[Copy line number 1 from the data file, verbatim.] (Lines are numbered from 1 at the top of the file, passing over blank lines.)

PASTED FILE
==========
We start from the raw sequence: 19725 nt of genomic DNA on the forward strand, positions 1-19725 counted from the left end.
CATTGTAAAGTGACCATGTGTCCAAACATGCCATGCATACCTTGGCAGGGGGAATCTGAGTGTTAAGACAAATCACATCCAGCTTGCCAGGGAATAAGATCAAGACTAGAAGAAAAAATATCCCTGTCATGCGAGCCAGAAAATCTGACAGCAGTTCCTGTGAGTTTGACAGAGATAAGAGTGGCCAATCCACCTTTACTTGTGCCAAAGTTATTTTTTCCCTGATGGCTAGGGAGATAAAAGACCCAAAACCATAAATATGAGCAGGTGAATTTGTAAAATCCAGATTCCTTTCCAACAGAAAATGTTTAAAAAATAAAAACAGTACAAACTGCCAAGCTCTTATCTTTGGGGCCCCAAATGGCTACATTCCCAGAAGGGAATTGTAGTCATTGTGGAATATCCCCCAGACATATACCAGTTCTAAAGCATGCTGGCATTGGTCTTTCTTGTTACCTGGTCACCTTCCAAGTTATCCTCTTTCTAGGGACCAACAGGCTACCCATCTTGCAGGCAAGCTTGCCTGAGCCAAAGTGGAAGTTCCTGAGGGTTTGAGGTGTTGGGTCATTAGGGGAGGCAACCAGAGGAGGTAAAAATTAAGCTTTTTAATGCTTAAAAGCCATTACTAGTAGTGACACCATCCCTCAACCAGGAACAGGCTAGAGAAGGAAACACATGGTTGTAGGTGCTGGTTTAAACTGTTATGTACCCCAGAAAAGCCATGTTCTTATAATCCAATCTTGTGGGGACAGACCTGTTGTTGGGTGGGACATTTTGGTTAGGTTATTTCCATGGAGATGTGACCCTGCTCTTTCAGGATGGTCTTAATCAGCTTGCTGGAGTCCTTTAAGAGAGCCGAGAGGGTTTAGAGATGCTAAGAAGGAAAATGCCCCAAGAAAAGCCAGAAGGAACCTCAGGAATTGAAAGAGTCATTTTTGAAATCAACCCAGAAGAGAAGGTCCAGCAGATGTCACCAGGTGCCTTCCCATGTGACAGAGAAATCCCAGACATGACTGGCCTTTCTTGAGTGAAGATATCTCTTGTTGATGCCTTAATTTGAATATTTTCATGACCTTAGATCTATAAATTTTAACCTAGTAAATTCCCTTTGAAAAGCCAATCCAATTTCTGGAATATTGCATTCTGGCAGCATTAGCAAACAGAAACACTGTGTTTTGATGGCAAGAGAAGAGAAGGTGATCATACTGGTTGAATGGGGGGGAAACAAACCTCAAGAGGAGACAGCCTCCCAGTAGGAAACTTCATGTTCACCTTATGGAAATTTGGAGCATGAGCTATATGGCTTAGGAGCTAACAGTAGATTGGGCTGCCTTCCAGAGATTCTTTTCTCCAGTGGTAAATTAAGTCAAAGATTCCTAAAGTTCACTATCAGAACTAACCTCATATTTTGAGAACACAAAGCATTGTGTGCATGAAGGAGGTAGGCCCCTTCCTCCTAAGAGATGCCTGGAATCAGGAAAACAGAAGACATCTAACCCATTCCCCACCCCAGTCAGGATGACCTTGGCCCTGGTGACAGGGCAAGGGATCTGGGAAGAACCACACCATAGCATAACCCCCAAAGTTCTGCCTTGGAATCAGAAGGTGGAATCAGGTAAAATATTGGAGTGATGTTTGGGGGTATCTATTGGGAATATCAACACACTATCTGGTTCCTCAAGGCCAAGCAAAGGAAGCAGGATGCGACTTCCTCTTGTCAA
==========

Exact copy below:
We start from the raw sequence: 19725 nt of genomic DNA on the forward strand, positions 1-19725 counted from the left end.